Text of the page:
Friday, May 22, 2009

A jury room with a view

So I've got jury duty. Not a bad thing really, apart from them asking me to be there at 8:30 am. Let's be clear, I am not a morning person. So I spent most of the past couple days sitting in the jury assembly room, not in a courtroom, with many other potential jurors. I have a few observations.

1. It is amazing how many adults don't cover their mouths when they cough. Really. I don't even want to think about their hand washing if they're this lazy about spreading disease.

2. The Seattle hipster look is only successful in about 1 of 3 people. If you don't pull it off, you look like a tool. Really, go wash your hair already.

3. In the pool of people who end up sitting in jury assembly rooms, about 20% are difficult to identify as either man or woman.

4. People who run the jury process use the same vocal intonation and speech affectations as high school administrators. It made the whole day feel like freshman orientation, except that the freshmen were all really old (for freshmen at least).

5. Seattle is pretty freakin' nice to their jurors. Free wifi, free coffee, comfortable chairs, computers for those who didn't bring laptops, craploads of magazines, cable tv, floor to ceiling windows, roof terrace and a quiet room for those who require even more silence than the already pretty quiet jury assembly main room. But they won't let you make a new pot of coffee when it runs out because they claim to have special tricks to make the coffee tasty so you have to ask them to make a new pot and then they snap at you when you do ask. I'm pretty sure not providing fresh coffee is illegal in Seattle, but I have to confirm that.

6. The acoustics in some rooms make very private cell phone conversations held in one corner of the room audible to everyone else in that room. I now know way more about one of the other potential juror's digestive issues than I think I should. She either didn't know we could hear her, or she has big issues with over-sharing.

7. In a city the size of Seattle, even if you only stay in your little corner of the city, you can still walk into a courtroom and know the prosecuting attorney. And it won't necessarily disqualify you from being on the jury.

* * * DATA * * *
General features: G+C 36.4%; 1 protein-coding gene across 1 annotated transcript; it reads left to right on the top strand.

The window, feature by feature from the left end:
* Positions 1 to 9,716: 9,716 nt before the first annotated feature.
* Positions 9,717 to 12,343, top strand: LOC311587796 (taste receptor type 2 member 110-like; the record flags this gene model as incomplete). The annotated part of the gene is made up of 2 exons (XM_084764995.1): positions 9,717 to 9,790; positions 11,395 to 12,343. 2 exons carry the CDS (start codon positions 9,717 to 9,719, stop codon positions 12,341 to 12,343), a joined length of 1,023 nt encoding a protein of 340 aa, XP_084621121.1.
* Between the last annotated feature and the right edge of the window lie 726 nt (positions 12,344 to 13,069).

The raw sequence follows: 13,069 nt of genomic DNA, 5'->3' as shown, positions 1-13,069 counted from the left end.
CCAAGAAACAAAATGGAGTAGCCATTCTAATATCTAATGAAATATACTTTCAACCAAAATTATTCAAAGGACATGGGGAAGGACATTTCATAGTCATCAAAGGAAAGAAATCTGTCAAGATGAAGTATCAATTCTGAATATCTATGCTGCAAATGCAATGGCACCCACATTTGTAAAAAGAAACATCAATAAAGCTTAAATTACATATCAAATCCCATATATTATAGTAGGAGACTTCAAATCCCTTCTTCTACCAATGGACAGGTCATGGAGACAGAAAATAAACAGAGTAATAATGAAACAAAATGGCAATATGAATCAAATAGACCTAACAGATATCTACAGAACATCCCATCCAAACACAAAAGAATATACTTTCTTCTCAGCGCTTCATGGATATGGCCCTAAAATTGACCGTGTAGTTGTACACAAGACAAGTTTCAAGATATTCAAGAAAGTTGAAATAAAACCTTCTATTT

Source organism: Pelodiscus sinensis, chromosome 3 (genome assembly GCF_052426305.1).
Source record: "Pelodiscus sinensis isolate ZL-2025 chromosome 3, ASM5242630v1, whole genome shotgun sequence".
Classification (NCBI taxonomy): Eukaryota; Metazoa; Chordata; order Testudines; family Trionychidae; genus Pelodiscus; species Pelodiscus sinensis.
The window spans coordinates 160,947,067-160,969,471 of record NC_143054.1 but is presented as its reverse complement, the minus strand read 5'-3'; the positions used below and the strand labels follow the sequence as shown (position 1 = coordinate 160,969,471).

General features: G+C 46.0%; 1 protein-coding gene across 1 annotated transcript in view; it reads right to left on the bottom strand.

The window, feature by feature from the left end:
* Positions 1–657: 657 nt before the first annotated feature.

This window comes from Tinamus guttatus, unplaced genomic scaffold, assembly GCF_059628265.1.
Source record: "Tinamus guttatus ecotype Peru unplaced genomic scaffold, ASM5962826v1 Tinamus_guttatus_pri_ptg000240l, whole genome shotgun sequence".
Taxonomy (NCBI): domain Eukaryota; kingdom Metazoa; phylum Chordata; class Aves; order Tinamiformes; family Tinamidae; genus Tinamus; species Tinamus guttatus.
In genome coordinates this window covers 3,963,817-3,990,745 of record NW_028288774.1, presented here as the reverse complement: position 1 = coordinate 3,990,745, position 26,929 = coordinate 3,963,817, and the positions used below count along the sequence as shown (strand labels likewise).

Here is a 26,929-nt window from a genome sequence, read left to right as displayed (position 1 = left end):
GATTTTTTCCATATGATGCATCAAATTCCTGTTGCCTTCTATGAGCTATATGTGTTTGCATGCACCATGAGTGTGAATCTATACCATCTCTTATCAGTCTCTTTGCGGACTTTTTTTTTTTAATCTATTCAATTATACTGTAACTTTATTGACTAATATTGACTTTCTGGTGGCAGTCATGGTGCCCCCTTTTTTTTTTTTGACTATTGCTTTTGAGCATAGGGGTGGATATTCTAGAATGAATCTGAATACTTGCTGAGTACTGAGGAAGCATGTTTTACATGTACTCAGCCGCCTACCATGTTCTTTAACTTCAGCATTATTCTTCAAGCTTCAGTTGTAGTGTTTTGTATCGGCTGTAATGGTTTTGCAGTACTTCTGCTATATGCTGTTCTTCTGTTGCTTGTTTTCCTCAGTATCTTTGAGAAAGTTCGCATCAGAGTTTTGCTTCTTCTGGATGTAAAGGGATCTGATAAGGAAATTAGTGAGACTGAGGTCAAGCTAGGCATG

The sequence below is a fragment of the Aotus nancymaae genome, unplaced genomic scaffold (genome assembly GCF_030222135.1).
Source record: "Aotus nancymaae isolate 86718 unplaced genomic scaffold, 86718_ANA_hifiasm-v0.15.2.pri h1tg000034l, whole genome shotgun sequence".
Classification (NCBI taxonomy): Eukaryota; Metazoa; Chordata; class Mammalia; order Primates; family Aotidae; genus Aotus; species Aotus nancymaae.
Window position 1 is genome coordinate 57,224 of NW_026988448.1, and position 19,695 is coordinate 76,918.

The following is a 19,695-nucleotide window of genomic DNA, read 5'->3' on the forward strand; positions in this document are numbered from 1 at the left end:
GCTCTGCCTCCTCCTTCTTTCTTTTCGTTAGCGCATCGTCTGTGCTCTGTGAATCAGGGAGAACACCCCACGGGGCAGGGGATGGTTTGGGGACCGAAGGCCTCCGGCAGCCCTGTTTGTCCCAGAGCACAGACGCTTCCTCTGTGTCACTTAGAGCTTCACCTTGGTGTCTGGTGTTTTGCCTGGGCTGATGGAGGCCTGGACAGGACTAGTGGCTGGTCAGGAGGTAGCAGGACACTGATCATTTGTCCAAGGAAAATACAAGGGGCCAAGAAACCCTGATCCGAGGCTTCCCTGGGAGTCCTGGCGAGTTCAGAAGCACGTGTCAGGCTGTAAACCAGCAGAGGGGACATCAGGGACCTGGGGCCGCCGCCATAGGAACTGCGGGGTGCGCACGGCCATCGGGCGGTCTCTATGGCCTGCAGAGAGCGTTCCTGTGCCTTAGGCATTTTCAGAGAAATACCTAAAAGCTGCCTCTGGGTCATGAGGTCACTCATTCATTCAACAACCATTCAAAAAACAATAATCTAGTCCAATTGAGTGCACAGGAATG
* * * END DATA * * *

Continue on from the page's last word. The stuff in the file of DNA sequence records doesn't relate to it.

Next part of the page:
8. Pretty much anyone can become a lawyer. Really, anyone. You don't even seem to need to know how to formulate a coherent question.

9. More than a few people have a real problem making logical conclusions based on how they answer questions. "I agreed that if everyone on the jury had a clear bias like mine the accused would not get a fair trial. What I don't get is why he excused me from the jury." Uh, duh!

10. Some judges are really cranky. Just like on TV. I'm just hoping if I end up on a jury that the cops are hot like they are on TV (Detective Mike Logan, please take the stand)


Anonymous said...

I know one former legal secretary who can second the motion for #8. When looking for a lawyer, interview their secretary.


Draft Queen said...

Hm. Free wifi and computers provided? My boss had jury duty today and he said he wasn't allowed to even take his laptop, iPod, or cell phone into the courthouse. And I'm sure there wasn't free coffee (and even if there was, I'll put money on it that it was terrible.)

Beth said...

"look like a tool" - I love that line!

Maybe the lady on the cell phone learned how to whisper in a Def Leppard concert. It could happen.

Corina - Down to Earth Mama said...

It is amazing the observations one could make about society from a jury pool. Although, makes you wonder what a "jury of your peers" actually means. A non-hairwashing, open coughing, loud talker with digestive issues.... hmmmmmm. Peer?

Kaza said...

This is funny. It also makes me miss Seattle coffee. I haven't had a great cup since leaving in '94. No, that's not true. I forgot that I went to Italy after that.

No wonder you were cranky the other night! A week of this would make anyone irritable, even if they do treat you well.

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